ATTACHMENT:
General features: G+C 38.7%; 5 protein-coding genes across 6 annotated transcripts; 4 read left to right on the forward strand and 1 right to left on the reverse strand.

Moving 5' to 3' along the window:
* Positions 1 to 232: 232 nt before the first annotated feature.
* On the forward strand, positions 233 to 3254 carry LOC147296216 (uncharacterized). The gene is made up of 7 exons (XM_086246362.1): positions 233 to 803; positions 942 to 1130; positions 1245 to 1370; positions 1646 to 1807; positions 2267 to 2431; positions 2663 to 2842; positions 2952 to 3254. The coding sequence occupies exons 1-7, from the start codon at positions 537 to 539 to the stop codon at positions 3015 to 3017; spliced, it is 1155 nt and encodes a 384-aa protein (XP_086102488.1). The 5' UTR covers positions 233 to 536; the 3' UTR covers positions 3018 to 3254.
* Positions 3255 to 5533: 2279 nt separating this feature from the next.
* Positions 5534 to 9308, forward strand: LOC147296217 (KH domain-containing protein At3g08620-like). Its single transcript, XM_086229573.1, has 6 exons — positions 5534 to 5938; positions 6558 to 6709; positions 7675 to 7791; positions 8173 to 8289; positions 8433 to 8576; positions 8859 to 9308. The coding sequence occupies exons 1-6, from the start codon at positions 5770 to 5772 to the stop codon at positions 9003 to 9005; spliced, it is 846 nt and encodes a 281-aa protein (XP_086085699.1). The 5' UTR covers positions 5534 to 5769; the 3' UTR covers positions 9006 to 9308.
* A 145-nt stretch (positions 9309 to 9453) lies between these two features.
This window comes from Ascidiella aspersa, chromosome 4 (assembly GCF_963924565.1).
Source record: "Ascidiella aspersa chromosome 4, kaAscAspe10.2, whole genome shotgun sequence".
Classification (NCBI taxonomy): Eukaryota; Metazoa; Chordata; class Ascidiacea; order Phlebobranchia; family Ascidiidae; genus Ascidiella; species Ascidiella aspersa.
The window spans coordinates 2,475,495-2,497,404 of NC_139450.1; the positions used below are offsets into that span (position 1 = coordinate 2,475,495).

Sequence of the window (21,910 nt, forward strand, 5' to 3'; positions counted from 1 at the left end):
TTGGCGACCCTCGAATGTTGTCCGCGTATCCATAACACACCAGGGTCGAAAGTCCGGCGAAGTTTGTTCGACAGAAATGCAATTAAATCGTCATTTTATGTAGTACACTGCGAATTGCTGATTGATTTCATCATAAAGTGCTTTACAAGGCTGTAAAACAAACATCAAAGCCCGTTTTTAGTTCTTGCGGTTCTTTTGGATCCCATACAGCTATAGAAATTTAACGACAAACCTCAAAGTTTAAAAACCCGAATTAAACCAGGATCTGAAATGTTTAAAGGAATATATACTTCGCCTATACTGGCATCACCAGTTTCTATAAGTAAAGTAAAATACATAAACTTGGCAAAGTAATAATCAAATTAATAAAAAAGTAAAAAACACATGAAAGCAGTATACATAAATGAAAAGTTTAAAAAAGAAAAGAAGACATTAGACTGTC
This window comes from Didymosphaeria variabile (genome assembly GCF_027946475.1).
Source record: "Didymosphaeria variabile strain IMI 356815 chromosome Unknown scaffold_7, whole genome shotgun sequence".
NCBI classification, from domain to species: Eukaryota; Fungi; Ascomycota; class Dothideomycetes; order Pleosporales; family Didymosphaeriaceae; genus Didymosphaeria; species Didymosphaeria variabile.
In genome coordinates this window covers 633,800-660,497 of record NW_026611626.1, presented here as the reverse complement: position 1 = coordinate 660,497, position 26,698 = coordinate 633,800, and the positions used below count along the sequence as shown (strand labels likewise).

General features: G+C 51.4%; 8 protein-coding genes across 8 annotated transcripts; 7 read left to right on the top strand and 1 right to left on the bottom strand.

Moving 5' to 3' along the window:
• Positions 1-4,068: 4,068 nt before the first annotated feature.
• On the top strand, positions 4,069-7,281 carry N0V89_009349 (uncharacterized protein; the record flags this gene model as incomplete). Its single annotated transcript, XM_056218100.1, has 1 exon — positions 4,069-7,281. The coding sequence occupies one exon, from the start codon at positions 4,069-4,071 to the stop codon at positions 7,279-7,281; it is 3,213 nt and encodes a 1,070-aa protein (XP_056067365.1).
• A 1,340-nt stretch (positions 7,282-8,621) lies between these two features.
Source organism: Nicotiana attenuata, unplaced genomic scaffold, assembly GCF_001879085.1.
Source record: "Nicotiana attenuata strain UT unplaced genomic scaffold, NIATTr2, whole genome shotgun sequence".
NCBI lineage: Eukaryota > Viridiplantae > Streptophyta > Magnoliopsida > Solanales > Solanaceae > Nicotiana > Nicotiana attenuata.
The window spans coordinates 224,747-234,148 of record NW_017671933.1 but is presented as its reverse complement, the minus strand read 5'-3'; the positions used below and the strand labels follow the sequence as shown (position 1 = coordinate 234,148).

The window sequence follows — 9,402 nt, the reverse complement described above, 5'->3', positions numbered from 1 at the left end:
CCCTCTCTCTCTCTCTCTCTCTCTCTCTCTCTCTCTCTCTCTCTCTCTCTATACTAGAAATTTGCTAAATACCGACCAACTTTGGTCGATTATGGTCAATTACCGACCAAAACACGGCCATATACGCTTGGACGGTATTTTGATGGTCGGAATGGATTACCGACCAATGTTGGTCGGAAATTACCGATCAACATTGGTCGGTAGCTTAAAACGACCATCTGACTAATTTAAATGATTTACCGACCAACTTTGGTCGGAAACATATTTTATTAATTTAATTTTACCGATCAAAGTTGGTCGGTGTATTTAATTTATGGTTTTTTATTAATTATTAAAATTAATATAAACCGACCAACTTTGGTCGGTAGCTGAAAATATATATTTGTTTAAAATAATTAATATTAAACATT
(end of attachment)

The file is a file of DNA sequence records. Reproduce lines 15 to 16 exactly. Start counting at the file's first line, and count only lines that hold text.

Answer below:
Source record: "Didymosphaeria variabile strain IMI 356815 chromosome Unknown scaffold_7, whole genome shotgun sequence".
NCBI classification, from domain to species: Eukaryota; Fungi; Ascomycota; class Dothideomycetes; order Pleosporales; family Didymosphaeriaceae; genus Didymosphaeria; species Didymosphaeria variabile.